Enforced decisions, however well-meaning, tend to create ‘consensus debt’. Not unlike technical debt, consensus debt is a trade-off between efficiency and effectiveness: The ‘cost’ of potential future reconsideration of a hasty decision is traded off for more speed now. Consensus debt builds every time a decision previously made is challenged, or executed ineffectively. If we accept the notion of consensus debt, we’re therefore not necessarily moving faster by making quicker in-the-moment decisions, we’re just pushing delay into the future by sacrificing consensus on the altar of speed. Friction, as a result of such lack of consensus, will arrive at some point, sooner or later, it’s just a matter of when, rather than if.
‘Slower’ acts of collaboration can therefore have more enduring outcomes over the longer term than rapid decisiveness in the moment, since the longevity of a decision taken as a group becomes more resilient.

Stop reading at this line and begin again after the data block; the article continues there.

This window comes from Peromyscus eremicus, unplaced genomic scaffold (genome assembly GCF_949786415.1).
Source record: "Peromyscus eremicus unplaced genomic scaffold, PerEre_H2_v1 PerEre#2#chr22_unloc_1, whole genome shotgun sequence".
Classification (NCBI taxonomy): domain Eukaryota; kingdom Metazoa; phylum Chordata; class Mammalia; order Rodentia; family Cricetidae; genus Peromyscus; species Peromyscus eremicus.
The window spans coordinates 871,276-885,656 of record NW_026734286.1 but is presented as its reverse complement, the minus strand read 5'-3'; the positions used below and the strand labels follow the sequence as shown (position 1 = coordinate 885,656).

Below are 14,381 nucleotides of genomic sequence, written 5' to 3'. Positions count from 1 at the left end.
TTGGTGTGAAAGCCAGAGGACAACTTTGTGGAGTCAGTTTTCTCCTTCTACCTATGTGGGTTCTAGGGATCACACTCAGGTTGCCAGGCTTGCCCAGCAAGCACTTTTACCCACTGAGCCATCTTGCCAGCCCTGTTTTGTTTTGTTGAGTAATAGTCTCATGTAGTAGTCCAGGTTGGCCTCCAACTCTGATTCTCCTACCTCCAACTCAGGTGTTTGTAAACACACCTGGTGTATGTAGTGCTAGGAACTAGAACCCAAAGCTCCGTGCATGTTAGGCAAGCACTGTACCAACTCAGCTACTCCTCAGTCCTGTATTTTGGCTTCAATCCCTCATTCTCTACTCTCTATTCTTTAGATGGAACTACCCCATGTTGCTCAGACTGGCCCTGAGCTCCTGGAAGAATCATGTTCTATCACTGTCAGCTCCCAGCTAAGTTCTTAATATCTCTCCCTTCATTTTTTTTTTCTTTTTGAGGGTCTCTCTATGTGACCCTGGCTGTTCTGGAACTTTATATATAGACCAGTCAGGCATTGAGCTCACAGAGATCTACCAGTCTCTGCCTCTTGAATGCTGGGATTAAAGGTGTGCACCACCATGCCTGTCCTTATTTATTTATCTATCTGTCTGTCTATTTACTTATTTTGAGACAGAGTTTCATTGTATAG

This is not because the decisions taken are necessarily better (although collaboration generally bestows that co-benefit too), but because there is a consensus that this conclusion was reached fairly. Any potential controversy, fallout or rework behind whether a decision was ‘right’ or not is minimised. There is no “one throat to choke”, if you’ll forgive the graphic colloquialism, as well as none of the dysfunction that comes with such a reductive and ‘blame-centric’ view of accountability.
But in a complex world where the best way to learn is by doing, is there really anything to gain through a process that makes doing slower?